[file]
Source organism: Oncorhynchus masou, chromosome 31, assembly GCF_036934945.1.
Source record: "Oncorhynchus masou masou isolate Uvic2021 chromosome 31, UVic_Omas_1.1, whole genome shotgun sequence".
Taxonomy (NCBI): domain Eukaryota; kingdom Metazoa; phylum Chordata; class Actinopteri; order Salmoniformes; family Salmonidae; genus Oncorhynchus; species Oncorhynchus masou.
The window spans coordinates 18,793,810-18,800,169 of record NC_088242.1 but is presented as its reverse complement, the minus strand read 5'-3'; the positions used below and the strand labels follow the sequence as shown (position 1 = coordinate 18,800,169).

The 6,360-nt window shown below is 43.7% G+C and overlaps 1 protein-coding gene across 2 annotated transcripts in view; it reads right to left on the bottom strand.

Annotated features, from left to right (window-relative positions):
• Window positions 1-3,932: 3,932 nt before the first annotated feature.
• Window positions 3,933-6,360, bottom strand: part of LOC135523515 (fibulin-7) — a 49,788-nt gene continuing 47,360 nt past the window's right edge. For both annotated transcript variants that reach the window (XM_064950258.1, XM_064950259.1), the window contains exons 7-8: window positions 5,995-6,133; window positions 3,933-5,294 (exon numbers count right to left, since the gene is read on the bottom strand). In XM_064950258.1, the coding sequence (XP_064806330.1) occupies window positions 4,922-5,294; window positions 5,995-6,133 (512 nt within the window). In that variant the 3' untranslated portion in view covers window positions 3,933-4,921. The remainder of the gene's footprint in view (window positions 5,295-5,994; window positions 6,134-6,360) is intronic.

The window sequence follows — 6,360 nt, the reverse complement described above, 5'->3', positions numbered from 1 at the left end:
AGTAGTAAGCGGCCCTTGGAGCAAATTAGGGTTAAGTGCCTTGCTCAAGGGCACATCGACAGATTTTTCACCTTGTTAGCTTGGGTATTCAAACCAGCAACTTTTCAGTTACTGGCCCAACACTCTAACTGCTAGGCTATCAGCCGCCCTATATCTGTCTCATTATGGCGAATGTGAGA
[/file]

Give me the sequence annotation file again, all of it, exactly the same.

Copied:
Source organism: Oncorhynchus masou, chromosome 31, assembly GCF_036934945.1.
Source record: "Oncorhynchus masou masou isolate Uvic2021 chromosome 31, UVic_Omas_1.1, whole genome shotgun sequence".
Taxonomy (NCBI): domain Eukaryota; kingdom Metazoa; phylum Chordata; class Actinopteri; order Salmoniformes; family Salmonidae; genus Oncorhynchus; species Oncorhynchus masou.
The window spans coordinates 18,793,810-18,800,169 of record NC_088242.1 but is presented as its reverse complement, the minus strand read 5'-3'; the positions used below and the strand labels follow the sequence as shown (position 1 = coordinate 18,800,169).

The 6,360-nt window shown below is 43.7% G+C and overlaps 1 protein-coding gene across 2 annotated transcripts in view; it reads right to left on the bottom strand.

Annotated features, from left to right (window-relative positions):
• Window positions 1-3,932: 3,932 nt before the first annotated feature.
• Window positions 3,933-6,360, bottom strand: part of LOC135523515 (fibulin-7) — a 49,788-nt gene continuing 47,360 nt past the window's right edge. For both annotated transcript variants that reach the window (XM_064950258.1, XM_064950259.1), the window contains exons 7-8: window positions 5,995-6,133; window positions 3,933-5,294 (exon numbers count right to left, since the gene is read on the bottom strand). In XM_064950258.1, the coding sequence (XP_064806330.1) occupies window positions 4,922-5,294; window positions 5,995-6,133 (512 nt within the window). In that variant the 3' untranslated portion in view covers window positions 3,933-4,921. The remainder of the gene's footprint in view (window positions 5,295-5,994; window positions 6,134-6,360) is intronic.

The window sequence follows — 6,360 nt, the reverse complement described above, 5'->3', positions numbered from 1 at the left end:
AGTAGTAAGCGGCCCTTGGAGCAAATTAGGGTTAAGTGCCTTGCTCAAGGGCACATCGACAGATTTTTCACCTTGTTAGCTTGGGTATTCAAACCAGCAACTTTTCAGTTACTGGCCCAACACTCTAACTGCTAGGCTATCAGCCGCCCTATATCTGTCTCATTATGGCGAATGTGAGA